The pecan tree (Carya illinoensis) produces the edible nuts known as pecans. A mature pecan tree can produce up to 60 pounds of nuts in a single season.
The pecan is a type of hickory, and its nuts have a rich, buttery flavor. They can be eaten fresh or used in cooking, particularly in sweet desserts but also in some savory dishes. Pecans are a good source of protein and unsaturated fats. The word "pecan" comes from an Algonquian word meaning a nut that requires a stone to crack. The Spaniards brought the pecan to Europe, Asia, and Africa beginning in the 16th century. Pecans are native to the United States, and writing about the pecan tree goes back to the nation's founders. The pecan tree can live for more than 300 years.
Pecans grow primarily in the lower Mississippi Valley, extending from eastern Kansas and central Texas to western Mississippi and western Tennessee, and locally throughout northeastern and central Mexico. The tree prefers a humid climate and well-drained loam soils, although it can grow on heavy textured soils. Pecan seedlings can survive short periods of flooding. Flowering occurs from April through May, and the species is mostly self-incompatible, requiring multiple cultivars for pollination.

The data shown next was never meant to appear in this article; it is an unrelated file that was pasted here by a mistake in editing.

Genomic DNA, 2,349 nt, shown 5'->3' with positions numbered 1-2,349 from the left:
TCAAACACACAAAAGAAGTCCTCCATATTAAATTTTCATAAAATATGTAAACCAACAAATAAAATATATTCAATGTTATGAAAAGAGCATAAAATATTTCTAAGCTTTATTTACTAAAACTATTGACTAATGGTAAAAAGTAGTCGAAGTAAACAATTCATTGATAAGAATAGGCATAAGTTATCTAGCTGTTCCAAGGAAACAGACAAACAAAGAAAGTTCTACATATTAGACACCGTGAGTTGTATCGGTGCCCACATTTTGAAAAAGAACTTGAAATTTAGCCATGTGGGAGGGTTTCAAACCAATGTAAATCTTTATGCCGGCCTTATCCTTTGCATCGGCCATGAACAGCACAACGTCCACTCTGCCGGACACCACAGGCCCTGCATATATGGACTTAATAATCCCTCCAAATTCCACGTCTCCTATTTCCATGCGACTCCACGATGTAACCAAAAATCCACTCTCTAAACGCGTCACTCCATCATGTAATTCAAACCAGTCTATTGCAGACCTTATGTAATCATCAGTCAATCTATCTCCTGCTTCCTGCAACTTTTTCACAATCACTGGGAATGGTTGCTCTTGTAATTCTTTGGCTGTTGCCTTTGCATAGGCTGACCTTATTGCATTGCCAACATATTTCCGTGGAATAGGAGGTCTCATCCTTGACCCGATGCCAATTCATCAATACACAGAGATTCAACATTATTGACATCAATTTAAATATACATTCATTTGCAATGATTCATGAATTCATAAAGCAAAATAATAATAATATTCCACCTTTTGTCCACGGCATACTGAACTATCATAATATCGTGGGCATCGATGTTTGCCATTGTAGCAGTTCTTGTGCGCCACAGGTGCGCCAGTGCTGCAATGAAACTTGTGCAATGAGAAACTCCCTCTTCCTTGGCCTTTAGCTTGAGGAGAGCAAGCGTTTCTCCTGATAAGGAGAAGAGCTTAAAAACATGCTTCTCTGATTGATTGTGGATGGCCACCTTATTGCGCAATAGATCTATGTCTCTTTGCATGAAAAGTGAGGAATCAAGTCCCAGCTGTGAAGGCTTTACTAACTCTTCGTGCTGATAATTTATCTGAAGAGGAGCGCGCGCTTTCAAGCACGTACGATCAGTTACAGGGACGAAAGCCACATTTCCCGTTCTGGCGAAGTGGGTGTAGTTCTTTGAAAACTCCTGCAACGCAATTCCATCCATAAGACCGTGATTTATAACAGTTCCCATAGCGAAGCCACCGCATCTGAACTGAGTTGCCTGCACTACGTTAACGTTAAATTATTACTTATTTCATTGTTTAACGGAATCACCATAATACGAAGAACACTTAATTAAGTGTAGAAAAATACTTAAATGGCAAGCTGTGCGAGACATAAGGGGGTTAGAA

The pecan tree is cold hardy in USDA Zones 5-9. In colder regions, pecans can be grown in large containers and brought indoors during the winter months. The container should be large enough for the roots to spread and the tree to grow. During the growing season, the container should be watered thoroughly but not soaked, and fertilized two to three times with a general-purpose fertilizer. In the winter, the tree should be watered sparingly, and the soil allowed to become slightly dry between waterings.